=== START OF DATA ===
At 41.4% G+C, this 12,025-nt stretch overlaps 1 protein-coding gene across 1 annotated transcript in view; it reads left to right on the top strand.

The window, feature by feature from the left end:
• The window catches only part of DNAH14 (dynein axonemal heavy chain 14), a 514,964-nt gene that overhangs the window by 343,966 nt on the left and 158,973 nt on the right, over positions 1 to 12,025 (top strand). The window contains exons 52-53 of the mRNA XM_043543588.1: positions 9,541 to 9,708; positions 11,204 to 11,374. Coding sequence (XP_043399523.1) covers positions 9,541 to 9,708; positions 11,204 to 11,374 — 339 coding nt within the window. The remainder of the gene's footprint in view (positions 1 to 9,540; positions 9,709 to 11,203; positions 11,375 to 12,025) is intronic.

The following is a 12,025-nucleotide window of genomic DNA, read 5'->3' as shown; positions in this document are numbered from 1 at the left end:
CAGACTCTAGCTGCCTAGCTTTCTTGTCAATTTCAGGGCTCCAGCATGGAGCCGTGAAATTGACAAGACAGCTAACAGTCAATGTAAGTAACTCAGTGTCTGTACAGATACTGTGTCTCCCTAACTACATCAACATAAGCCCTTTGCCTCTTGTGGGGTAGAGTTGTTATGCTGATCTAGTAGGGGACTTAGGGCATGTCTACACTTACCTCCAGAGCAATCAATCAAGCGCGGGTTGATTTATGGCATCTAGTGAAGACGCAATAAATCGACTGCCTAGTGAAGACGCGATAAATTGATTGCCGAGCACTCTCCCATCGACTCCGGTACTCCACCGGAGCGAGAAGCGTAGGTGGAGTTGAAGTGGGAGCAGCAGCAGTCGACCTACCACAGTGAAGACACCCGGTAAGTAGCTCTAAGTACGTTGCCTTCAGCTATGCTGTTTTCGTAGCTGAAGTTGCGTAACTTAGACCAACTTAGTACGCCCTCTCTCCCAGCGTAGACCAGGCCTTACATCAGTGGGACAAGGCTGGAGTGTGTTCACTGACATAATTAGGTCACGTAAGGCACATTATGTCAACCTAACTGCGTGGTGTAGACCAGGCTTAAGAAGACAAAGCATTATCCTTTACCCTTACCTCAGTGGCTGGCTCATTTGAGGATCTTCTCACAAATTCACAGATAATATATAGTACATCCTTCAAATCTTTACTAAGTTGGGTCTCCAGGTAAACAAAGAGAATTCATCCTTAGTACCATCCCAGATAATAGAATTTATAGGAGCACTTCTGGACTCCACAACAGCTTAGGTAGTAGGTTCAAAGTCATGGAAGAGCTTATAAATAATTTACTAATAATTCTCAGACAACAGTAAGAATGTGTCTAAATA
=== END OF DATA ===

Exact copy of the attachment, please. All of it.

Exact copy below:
At 41.4% G+C, this 12,025-nt stretch overlaps 1 protein-coding gene across 1 annotated transcript in view; it reads left to right on the top strand.

The window, feature by feature from the left end:
• The window catches only part of DNAH14 (dynein axonemal heavy chain 14), a 514,964-nt gene that overhangs the window by 343,966 nt on the left and 158,973 nt on the right, over positions 1 to 12,025 (top strand). The window contains exons 52-53 of the mRNA XM_043543588.1: positions 9,541 to 9,708; positions 11,204 to 11,374. Coding sequence (XP_043399523.1) covers positions 9,541 to 9,708; positions 11,204 to 11,374 — 339 coding nt within the window. The remainder of the gene's footprint in view (positions 1 to 9,540; positions 9,709 to 11,203; positions 11,375 to 12,025) is intronic.

The following is a 12,025-nucleotide window of genomic DNA, read 5'->3' as shown; positions in this document are numbered from 1 at the left end:
CAGACTCTAGCTGCCTAGCTTTCTTGTCAATTTCAGGGCTCCAGCATGGAGCCGTGAAATTGACAAGACAGCTAACAGTCAATGTAAGTAACTCAGTGTCTGTACAGATACTGTGTCTCCCTAACTACATCAACATAAGCCCTTTGCCTCTTGTGGGGTAGAGTTGTTATGCTGATCTAGTAGGGGACTTAGGGCATGTCTACACTTACCTCCAGAGCAATCAATCAAGCGCGGGTTGATTTATGGCATCTAGTGAAGACGCAATAAATCGACTGCCTAGTGAAGACGCGATAAATTGATTGCCGAGCACTCTCCCATCGACTCCGGTACTCCACCGGAGCGAGAAGCGTAGGTGGAGTTGAAGTGGGAGCAGCAGCAGTCGACCTACCACAGTGAAGACACCCGGTAAGTAGCTCTAAGTACGTTGCCTTCAGCTATGCTGTTTTCGTAGCTGAAGTTGCGTAACTTAGACCAACTTAGTACGCCCTCTCTCCCAGCGTAGACCAGGCCTTACATCAGTGGGACAAGGCTGGAGTGTGTTCACTGACATAATTAGGTCACGTAAGGCACATTATGTCAACCTAACTGCGTGGTGTAGACCAGGCTTAAGAAGACAAAGCATTATCCTTTACCCTTACCTCAGTGGCTGGCTCATTTGAGGATCTTCTCACAAATTCACAGATAATATATAGTACATCCTTCAAATCTTTACTAAGTTGGGTCTCCAGGTAAACAAAGAGAATTCATCCTTAGTACCATCCCAGATAATAGAATTTATAGGAGCACTTCTGGACTCCACAACAGCTTAGGTAGTAGGTTCAAAGTCATGGAAGAGCTTATAAATAATTTACTAATAATTCTCAGACAACAGTAAGAATGTGTCTAAATA